3PL companies emerged as the largest occupiers of warehouse space in 2020, followed by e-commerce. Together, they contributed to almost 60% of the total absorption in 2020. This year, specialised cold storage for pharmaceuticals, including vaccines, and food and grocery are expected to scale up.

Anoop Chauhan, chief operating officer-supply chain, Avashya CCI Logistics, a subsidiary of AllCargo Logistics Ltd, said: “E-commerce is one of the market drivers right now, which has further enhanced after pandemic. As e-commerce players enter smaller cities, they may not have warehouses everywhere, which means facilities in tier 2 cities will have to cater to tier 3 and 4 towns. Smaller towns are getting developers and covid has only increased the pace.”

AllCargo has projects in the planning stage for 3 million sq. ft. Welspun’s Singhal said it is looking at opportunities in Guwahati, Surat, Patna and Lucknow, where people are tech savvy and have disposable income. However, Singhal said finding the right piece of land to develop a Grade A facility continues to be the top challenge.

Neighbourhood warehouses

The online shopping frenzy has also led to significant behavioural change—nobody wants to wait for a product for too long. The pressure to deliver just-in-time has never been higher. With hyperlocal and 2-hour express deliveries picking up, small-format warehouses inside large cities are also fast emerging as the next big thing.

Imagine walking into a busy residential neighbourhood in Delhi or a high street in Mumbai and finding a swanky multi-storey warehouse. That might turn into reality soon because there is surging demand for converting existing properties into multi-storey delivery hubs or micro-fulfilment centres, and even sortation centres that stock inventory for companies.

“Urban logistics as we call it is expected to grow significantly. E-commerce and FMCG firms are increasingly asking for such spaces to reach the maximum number of pin codes in the shortest possible time. Globally, in-city logistics is also a rediscovery of real estate space. These centres can be as small as 5,000-15,000 sq ft,” said Chandranath Dey, senior director, head–industrial operations, JLL India.

ESR, for instance, has just entered the in-city segment, starting with ground+3 or 4 structures. “The requirement is huge,” ESR’s Malkani said. “We will look to buy land for this format, which would be 3-7 acres per centre. Globally, ESR builds in-city facilities where trucks can go up to the top level. With the kind of capital we have, it’s a long-term plan for us.”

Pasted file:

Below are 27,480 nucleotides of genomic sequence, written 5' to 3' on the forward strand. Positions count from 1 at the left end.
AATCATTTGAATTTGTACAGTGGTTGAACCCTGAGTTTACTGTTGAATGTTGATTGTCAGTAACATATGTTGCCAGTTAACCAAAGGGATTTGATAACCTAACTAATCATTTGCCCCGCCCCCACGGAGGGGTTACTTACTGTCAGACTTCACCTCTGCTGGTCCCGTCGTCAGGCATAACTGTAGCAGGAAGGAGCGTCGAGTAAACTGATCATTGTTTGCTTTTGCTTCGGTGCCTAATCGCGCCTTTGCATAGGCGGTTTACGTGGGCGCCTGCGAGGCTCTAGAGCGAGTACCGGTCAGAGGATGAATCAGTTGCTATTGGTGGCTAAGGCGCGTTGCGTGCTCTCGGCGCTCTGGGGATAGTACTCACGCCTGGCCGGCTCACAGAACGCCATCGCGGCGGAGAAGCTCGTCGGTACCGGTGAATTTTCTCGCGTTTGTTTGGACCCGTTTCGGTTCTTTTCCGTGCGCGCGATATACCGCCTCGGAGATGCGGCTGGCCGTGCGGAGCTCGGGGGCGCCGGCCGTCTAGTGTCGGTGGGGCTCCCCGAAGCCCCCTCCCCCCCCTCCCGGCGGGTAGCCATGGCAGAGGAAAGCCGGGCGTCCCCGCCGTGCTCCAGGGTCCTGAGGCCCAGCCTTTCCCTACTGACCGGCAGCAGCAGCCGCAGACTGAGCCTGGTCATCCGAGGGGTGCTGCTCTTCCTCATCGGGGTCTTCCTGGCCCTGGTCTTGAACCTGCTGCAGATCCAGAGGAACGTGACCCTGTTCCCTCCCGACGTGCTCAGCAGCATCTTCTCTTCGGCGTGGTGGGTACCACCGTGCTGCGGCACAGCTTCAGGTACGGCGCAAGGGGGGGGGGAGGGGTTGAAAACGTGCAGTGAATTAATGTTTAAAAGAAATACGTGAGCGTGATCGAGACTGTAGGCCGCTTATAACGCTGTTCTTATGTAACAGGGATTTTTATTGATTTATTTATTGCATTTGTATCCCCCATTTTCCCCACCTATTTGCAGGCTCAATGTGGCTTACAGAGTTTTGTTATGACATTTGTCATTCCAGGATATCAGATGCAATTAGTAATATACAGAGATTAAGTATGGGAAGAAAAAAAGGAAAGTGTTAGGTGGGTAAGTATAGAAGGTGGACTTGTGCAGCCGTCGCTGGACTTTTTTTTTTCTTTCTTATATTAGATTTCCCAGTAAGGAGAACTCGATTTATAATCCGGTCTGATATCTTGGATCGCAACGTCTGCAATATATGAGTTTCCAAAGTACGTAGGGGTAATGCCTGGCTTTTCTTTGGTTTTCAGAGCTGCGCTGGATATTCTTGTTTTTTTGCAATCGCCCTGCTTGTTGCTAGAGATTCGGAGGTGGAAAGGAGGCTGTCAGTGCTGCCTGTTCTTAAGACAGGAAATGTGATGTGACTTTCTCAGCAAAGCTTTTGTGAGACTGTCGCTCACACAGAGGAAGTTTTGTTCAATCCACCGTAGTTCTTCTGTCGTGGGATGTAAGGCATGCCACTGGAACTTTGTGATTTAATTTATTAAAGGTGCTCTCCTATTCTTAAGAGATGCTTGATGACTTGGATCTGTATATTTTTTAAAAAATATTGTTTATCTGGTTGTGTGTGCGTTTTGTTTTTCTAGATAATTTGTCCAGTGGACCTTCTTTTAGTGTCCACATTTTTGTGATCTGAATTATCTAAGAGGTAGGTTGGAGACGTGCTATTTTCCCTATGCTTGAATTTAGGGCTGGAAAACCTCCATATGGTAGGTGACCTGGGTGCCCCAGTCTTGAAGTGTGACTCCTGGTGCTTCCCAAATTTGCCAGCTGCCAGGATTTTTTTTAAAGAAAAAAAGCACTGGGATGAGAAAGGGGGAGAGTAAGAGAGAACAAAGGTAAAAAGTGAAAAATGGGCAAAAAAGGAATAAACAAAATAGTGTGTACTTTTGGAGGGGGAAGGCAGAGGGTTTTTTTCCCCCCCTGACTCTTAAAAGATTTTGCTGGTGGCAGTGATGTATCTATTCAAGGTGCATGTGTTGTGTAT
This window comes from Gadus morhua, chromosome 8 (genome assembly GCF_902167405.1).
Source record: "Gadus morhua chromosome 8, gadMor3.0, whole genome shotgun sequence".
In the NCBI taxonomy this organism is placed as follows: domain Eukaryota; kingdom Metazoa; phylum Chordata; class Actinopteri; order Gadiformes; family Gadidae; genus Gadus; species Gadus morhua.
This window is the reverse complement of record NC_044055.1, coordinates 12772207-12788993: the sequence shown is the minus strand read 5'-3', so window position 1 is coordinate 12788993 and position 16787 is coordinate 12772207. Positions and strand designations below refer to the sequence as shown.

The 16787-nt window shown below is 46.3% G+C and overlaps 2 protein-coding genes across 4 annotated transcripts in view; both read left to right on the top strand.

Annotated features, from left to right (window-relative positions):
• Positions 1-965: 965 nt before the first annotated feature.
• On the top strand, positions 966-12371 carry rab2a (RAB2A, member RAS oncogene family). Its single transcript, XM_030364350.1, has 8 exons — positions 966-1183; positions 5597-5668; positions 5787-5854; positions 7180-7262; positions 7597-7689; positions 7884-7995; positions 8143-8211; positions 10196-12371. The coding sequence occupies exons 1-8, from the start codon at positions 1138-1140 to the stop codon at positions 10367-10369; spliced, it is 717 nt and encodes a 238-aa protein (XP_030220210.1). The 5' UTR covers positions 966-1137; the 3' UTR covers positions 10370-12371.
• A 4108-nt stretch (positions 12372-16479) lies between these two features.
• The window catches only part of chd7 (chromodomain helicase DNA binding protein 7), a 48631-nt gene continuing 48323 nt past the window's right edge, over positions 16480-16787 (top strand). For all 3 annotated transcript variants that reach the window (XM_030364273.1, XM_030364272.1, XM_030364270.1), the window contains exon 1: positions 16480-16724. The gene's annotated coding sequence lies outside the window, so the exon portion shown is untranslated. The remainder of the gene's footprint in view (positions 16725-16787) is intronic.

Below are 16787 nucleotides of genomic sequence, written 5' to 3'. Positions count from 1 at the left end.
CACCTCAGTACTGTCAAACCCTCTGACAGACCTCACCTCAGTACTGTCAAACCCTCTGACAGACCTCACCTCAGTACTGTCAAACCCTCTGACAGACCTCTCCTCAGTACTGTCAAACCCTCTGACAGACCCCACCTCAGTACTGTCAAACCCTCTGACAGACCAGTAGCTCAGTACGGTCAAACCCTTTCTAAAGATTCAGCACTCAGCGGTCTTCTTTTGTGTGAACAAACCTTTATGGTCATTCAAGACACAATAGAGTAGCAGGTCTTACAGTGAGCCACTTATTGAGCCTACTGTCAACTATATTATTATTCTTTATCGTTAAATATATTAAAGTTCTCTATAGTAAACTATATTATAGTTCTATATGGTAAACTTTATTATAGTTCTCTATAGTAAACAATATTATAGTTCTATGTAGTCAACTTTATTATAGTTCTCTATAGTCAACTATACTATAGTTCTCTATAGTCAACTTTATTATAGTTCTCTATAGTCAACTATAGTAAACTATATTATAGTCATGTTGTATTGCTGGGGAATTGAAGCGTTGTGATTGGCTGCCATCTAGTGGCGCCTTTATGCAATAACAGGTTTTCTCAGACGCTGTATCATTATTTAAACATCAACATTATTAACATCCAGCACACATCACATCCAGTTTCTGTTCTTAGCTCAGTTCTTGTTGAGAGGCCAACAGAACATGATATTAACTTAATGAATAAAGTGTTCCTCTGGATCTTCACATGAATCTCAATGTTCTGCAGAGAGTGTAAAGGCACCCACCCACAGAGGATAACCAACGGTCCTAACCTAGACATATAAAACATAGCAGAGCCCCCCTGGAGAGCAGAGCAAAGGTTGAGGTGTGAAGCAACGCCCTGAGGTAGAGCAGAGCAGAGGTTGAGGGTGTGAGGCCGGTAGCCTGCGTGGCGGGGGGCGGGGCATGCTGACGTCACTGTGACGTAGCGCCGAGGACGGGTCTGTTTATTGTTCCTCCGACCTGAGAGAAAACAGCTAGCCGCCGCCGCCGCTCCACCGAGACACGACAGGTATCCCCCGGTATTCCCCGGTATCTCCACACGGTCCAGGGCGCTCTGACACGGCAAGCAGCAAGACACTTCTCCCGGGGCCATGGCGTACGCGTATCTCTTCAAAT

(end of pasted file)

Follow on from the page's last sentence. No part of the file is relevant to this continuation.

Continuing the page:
All of this is good news for those seeking employment, particularly at a time when many other industries aren’t hiring. Smaller logistics centers are also easier to build and then subsequently scale up.

But it is in small towns, where other opportunities aren’t easy to come by, where the impact on the labour market might be the most significant. On Haryana’s Tauru Road, just across the Mahindra Logistics’ warehouse is another huge steel structure—the fulfilment centre of logistics company Ecom Express.

Hujefa, a supervisor who works at the Ecom warehouse, lives in Tauru village in Haryana’s Nuh district, once considered to be among India’s most backward districts. “Earlier, people from the village used to be in driving jobs, which was more stressful,” Hujefa said. The village has transformed in just a few short years and nearly resembles a town today. “Tauru has furniture and shoe showrooms. There are gyms and beauty parlours,” he said.

More women are also managing to find work. Ecom Express has 114 women workers at the Tauru Road warehouse. Some of them fund their families’ education; others use the money to pay rent—all of it the result of shifting parcels around in India’s vast, newly emerging logistics chain.

Subscribe to Mint Newsletters

* Enter a valid email

* Thank you for subscribing to our newsletter.



Source link

Subscribe to Infrabuddy Newsletter
Subscribe